Wednesday, April 22, 2009

This week's poet: Vikram Seth & The Golden Gate

You may accuse me of cheating a bit in my recommendation of this week's poet--or at least this week's poetic text. Because for those of you who haven't picked up Vikram Seth's The Golden Gate, let me just say: what are you waiting for? Go out to your local bookshop and pick up a copy NOW!

Vikram Seth was born in Calcutta, India. He is truly a Renaissance man, for he began his writing career at Stanford, not out of the English Department but in-between writing a PhD in Economics (I think he's still ABD). While working on his dissertation, he decided to apply for the very prestigious Wallace Stegner writing fellowship, got it, and then took some time out from his PhD work in Economics to write poetry -- and he published a book of verse out of that endeavor, Mappings. Then he became fluent in Chinese, lived a few years in China, and published a travel memoir, From Heaven's Lake, followed by another book of poetry, The Humble Adminstrator's Garden, and then The Golden Gate. He has gone on to publish half-a-dozen other books of fiction and poetry and memoir/biography, and he currently lives in San Francisco (although I think he splits his time between CA and India).

Published in 1986, The Golden Gate is a novel in verse, modeled on Alexander Pushkin's novel in verse, Eugene Onegin.

[NOTE: Pushkin, who is REVERED in Russia (something crazy like 90% of Russians have read Eugene Onegin), is also 1/8 African, which makes him one of the world's great mixed-race writers.]

The novel is set in the early 1980s and follows a cast of young, urban professionals (remember Yuppies?) in the SF Bay area, falling in and out of love, protesting nuclear war, trying to reconcile their queer sexual desire with their Catholicism, and, in general, being 20-something post-graduates.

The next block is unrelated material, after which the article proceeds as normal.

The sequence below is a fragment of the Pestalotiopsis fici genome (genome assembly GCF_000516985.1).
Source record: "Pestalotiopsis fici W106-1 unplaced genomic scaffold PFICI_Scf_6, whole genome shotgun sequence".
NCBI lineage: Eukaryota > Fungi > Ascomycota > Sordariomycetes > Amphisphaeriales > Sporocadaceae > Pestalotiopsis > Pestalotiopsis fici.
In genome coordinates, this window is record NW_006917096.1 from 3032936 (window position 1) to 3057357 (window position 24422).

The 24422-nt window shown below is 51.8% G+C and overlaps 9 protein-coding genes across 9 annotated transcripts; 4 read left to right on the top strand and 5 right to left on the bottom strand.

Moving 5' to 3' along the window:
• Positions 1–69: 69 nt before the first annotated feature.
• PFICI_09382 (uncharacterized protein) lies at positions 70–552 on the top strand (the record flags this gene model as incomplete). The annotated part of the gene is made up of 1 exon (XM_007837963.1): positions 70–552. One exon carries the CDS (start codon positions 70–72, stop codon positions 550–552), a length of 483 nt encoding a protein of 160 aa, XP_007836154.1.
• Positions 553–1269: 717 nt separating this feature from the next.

But what makes this novel truly unique is that it is composed entirely in Onegin stanzas. Let me show you through the opening stanza of the novel:

To make a start more swift than weighty A
Hail Muse. Dear Reader, once upon b
A time, say, circa 1980, A
There lived a man. His name was John. b
Successful in his field though only C
Twenty-six, respected, lonely, C
One evening as he walked across d
Golden Gate Park, the ill-judged toss d
Of a red frisbee almost brained him. E
He thought, “If I died, who’d be sad? f
Who’d weep? Who’d gloat? Who would be glad? f
Would anybody?” As it pained him, E
He turned from this dispiriting theme g
To ruminations less extreme. g

I know that a few of you may think, "UGH! A novel composed entirely of sonnets!" But really, after you start to get into the rhythm of the work, you become used to the formality of the verse, and there is something about the juxtaposition of such contemporary themes with such a traditional verse form that is simply wonderful.

Plus, there's the whimsy! Seth has a fondness for animals, especially cats. There is one named Charlemagne who develops a deep animosity for his owner's boyfriend. And there is an iguana named Arnold Schwarzenegger (and all this before he became the "Governator"). He actually rhymes "piranha" with "iguana," when describing how one of the characters, Ed, goes into a petshop originally intending to buy the flesh-eating fish only to walk out with the green reptile.

But this novel isn't just whimsical--it ruminates on the nature of love, on issues of social justice, on queer love, the duty to family, to God, to ourselves. Anyway, if you want to read something truly original, let me recommend that you try Vikram Seth's The Golden Gate. There is just something truly pleasurable about this book, and I believe it is due, in large part, to the brilliance and skill of his verse.

No comments: